These guys have been making sugar water for 150 years In the early days their

These guys have been making sugar water for 150 years

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Think about Coke again. These guys have been making sugar water for 150 years. In the early days their product was unique, but over the years science has advanced and now there are colas on the market that taste quite a lot like Coke, some would say exactly like Coke. But Coke still owns half the market and charges a premium price. How? Because they have such a strong brand that you don’t think “I want a cola.” You think, “I want a Coke.” There are five kinds of big Moats, any one of which can give you that kind of durability: Brand, Secret, Toll, Switching, and Low Cost (see sidebar for definitions). Whole Foods is going for a Secret Moat with secrets about how to manage perishables from farmer to customer better than anyone in the world. And from that success, they’re building a Brand Moat. Coke has a Secret Moat with its formula, a Switching Moat with its distribution system, and a Brand Moat that’s so strong it’s become a Toll Bridge: you want a Coke, you have to buy a Coke—nothing else will do. Big-Moat businesses have numbers to back up the Moat, which in Rule #1 I call the Big Five plus Debt. If a business has a big Moat, these numbers, as a group, are usually consistently high over long periods of time. With consistent financial numbers and a durable product, we can make a reasonably educated guess about what kind of cash this business will earn you well into the future.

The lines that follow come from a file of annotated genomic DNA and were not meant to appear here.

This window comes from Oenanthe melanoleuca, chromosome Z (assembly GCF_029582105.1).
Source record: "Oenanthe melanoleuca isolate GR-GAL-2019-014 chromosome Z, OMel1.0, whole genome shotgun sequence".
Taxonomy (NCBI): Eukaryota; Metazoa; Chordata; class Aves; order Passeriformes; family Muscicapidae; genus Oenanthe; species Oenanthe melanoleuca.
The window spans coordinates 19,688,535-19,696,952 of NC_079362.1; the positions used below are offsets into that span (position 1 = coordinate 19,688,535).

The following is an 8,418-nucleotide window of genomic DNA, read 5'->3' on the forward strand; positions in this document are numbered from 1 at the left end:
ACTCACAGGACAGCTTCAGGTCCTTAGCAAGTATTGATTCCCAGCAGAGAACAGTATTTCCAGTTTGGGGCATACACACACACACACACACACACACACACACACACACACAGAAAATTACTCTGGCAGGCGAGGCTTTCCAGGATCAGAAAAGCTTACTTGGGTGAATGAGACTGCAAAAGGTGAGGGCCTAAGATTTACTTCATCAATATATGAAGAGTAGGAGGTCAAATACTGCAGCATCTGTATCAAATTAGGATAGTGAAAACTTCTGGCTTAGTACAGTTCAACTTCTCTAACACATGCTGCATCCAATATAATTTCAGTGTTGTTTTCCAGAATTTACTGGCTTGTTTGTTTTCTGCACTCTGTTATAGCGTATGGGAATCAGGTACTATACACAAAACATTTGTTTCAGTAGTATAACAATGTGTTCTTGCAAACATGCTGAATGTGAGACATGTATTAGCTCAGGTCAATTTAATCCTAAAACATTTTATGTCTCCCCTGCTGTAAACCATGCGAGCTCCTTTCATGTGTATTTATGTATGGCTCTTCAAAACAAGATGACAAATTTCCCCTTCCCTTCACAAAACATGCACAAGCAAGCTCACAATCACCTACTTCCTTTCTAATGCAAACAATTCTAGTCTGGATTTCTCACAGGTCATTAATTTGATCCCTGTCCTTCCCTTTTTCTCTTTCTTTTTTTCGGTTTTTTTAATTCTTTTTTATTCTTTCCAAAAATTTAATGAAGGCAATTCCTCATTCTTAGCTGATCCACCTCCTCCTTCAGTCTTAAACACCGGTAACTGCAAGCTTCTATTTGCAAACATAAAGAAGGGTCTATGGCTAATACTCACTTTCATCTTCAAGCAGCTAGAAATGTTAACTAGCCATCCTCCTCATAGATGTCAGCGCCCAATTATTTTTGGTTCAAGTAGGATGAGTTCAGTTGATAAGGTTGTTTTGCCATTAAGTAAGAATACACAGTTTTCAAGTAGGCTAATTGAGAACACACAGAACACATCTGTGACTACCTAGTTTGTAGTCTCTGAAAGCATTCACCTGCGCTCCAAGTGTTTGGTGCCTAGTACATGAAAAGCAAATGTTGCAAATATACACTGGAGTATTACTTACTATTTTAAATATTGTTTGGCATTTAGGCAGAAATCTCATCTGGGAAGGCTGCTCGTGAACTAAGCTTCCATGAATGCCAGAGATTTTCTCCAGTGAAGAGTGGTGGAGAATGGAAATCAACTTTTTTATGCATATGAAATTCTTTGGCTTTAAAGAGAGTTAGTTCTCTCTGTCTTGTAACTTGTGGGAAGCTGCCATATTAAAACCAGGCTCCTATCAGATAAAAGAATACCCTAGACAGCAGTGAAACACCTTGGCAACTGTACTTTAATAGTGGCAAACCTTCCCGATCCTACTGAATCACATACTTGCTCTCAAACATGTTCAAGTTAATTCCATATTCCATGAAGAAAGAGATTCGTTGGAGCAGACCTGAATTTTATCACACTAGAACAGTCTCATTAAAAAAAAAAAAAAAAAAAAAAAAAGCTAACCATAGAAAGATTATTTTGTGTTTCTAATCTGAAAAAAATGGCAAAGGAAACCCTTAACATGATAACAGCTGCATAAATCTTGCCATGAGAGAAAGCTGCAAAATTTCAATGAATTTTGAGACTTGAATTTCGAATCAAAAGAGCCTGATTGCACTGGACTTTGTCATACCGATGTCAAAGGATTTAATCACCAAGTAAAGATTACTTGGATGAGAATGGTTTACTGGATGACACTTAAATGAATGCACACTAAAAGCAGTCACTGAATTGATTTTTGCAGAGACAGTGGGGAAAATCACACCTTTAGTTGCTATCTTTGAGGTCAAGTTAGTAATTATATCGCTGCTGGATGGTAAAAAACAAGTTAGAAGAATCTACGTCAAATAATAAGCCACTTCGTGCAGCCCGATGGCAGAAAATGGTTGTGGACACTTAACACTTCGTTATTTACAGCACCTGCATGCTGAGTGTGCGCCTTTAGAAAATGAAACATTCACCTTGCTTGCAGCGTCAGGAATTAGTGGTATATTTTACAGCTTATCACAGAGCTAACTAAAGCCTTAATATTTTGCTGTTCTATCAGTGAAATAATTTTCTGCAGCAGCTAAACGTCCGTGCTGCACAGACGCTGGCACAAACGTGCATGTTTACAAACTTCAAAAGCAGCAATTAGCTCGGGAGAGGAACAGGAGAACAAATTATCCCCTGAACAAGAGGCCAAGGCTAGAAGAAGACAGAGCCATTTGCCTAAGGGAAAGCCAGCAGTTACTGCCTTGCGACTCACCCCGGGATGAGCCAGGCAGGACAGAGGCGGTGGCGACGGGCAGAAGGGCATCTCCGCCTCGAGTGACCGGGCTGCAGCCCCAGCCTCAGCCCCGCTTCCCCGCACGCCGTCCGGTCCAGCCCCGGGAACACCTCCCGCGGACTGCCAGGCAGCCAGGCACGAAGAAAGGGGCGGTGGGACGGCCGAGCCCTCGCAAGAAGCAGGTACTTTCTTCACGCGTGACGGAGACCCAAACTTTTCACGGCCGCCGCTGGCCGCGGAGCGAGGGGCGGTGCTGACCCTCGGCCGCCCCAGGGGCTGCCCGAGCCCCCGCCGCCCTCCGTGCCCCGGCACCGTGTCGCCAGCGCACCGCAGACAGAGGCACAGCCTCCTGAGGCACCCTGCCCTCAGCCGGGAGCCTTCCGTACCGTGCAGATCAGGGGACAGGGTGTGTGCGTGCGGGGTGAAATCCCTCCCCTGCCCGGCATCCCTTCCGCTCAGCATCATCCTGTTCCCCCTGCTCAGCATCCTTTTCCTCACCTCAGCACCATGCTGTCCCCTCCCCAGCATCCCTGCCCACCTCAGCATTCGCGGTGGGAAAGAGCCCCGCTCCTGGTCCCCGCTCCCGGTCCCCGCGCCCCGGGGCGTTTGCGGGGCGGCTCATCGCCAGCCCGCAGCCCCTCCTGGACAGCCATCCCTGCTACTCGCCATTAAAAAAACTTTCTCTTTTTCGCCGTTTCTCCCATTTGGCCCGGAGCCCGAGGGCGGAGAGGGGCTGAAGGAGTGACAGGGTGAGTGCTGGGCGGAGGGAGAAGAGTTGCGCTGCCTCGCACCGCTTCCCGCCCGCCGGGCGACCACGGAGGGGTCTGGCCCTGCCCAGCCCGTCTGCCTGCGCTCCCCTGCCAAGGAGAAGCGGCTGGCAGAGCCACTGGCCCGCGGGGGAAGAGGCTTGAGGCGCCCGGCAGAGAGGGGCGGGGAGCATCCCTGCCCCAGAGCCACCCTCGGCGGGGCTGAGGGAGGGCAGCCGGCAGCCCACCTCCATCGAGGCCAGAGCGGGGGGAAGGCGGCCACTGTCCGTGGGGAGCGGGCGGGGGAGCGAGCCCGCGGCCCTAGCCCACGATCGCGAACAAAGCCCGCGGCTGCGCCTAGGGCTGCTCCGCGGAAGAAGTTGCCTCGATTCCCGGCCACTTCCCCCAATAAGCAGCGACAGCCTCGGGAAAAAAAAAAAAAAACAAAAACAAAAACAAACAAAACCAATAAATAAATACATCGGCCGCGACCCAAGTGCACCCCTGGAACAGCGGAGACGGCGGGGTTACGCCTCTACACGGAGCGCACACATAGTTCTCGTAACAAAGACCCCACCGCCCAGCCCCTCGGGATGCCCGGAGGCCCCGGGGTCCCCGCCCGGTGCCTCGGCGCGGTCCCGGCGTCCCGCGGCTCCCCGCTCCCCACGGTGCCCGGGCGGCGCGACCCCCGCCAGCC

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The Big Five Numbers plus Debt are as follows: ROIC: Return on Invested Capital (also called Return on Capital, ROC) is the amount of money that the business makes each year on the capital it has to invest. ROIC should be 10 percent or better. The Four Growth Rates: earnings, sales, equity, and cash should all be growing at 10 percent or better. Debt: Zero is best but in any case not more than can be paid off in three years of earnings. For research on the Big Five Numbers, we’re going to need long-term financial information. Yahoo! only goes back five years. We want ten years, so I’m going to send you to MSN.com . Click on Money. Let’s take a look at Polo Ralph Lauren. Type “RL” in the symbol box and hit enter. The left column has a list of menu items. About halfway down, under Fundamentals, is Financial Results. Click it. A button for Key Ratios will appear. Click that. Now, in the center of the page is a menu with seven items, starting with Growth Rate. The fifth item on the list is Investment Returns. Click that. We’re going to look at the most important number of all—Return on Invested Capital, aka Return on Capital.
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Throughout the book, I’ll be showing you corporate financial information so you can learn how to use this data. It doesn’t matter that this data is outdated or changed. It’s the way you use the data that is important, and that’s what this book is about. Return on Capital is 13.9 percent. Excellent. Over the last five years it’s averaged 12.7 percent. Even more excellent. I love the consistency. The consistency and size of the ROIC is hugely important—consistency because it tells us the CEO is investing shareholder money well and growing the business. He’s giving shareholders a 13 percent return on
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  • Spring '20
  • Warren Buffett

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